Green Party Immigration Spokesperson Keith Locke has criticised the Immigration Bill tabled today that gives immigration officials the power to subject New Zealand travellers to random biometric identity checks, and to use secret information in immigration proceedings.
“The use of iris scans and fingerprinting at New Zealand airports to check whether travellers really are New Zealand citizens carries no guidelines for how such intrusions should be exercised. This is a major step towards a surveillance society – and is overkill, when measured against the low levels of threat actually facing New Zealand.
“The Bill also imports some of the worst features of the Ahmed Zaoui case — namely, the use of secret information and special advocates — into the general business of immigration proceedings.
“The possibly decisive secret information that can now be concealed from the appellant may not even be SIS material. The definition of classified information has been broadened so that it can now mean virtually anything — including gossip, hearsay, or malicious information from rivals — that the Immigration Service chief executive has decided should be kept secret for whatever reason he chooses, including on the vague grounds that disclosure might affect our ‘international relations’.
“Immigration Minister David Cunliffe seems to have weakly granted to his departmental officials their virtual wishlist of extended powers, including enhanced powers of search, entry and detention without warrant.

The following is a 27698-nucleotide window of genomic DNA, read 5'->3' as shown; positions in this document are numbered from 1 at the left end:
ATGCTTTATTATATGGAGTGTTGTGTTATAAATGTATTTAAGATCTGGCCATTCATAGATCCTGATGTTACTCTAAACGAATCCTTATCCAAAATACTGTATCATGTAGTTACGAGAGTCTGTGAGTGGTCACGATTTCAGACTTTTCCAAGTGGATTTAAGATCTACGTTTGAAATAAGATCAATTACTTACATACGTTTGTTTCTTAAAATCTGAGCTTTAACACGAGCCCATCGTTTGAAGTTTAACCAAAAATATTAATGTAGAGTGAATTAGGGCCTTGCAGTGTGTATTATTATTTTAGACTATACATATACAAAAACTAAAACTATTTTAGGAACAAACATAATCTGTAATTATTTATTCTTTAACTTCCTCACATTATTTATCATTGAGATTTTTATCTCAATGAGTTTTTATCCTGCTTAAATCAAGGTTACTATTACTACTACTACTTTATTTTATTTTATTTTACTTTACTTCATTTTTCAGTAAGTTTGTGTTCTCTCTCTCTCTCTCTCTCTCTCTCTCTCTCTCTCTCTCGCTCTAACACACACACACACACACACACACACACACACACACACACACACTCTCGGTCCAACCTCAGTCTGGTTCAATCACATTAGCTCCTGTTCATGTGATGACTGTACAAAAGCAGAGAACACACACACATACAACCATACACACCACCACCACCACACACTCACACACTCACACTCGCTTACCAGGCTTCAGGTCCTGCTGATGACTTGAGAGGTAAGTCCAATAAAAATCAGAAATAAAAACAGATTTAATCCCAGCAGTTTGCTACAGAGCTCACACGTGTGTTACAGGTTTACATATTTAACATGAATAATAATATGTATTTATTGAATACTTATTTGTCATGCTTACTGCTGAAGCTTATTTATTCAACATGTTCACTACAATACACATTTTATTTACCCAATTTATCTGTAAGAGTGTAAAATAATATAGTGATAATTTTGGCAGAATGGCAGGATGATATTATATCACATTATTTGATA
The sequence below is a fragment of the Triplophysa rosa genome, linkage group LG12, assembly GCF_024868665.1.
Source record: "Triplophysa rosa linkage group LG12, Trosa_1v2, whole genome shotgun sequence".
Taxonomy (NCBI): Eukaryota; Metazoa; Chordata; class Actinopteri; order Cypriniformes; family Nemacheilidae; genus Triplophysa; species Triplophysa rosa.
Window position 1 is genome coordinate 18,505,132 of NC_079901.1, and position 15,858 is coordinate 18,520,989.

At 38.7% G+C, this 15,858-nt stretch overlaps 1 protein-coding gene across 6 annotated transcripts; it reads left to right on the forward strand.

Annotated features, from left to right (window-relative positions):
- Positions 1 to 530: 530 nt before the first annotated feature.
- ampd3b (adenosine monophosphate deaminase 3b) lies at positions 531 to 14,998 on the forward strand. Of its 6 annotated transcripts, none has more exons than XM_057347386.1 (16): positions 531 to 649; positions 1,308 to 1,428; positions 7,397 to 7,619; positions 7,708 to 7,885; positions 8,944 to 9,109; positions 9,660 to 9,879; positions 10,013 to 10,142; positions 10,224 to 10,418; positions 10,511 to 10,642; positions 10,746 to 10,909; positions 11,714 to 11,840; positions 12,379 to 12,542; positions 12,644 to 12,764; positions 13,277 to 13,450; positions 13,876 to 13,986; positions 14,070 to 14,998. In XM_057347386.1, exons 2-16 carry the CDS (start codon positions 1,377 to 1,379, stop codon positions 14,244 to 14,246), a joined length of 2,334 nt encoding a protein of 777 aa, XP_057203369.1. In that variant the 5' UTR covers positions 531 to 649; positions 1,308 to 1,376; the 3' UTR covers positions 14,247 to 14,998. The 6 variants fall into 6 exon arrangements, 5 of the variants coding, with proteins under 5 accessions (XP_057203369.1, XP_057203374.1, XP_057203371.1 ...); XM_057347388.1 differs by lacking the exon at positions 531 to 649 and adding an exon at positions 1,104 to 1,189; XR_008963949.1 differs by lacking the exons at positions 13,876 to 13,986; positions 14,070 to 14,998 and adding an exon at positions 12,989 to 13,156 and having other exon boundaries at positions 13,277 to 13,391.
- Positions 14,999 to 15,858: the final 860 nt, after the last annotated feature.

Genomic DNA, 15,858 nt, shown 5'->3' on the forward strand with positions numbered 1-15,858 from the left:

“The new rules are particularly unfair to anyone that the Minister or his officials deem to be a security risk.
“If they don’t have refugee status like Mr Zaoui, they can be summarily deported. Even if they have the protection of refugee status, they can still be liable for deportation on the basis of the secret information they will not be allowed to see or challenge. There will be special advocates, but once they have seen the classified information, they won’t be able to talk to the person affected.
“The Bill also scraps the four existing immigration appeal bodies, and rolls them all into one all powerful Tribunal – which unlike in the British system, doesn’t require the panel judging an appeal to have expertise in immigration and security law.
“The valuable role the Minister has played as a final destination for special circumstances and humanitarian considerations has also been cut back, or delegated to officials,” Mr Locke says.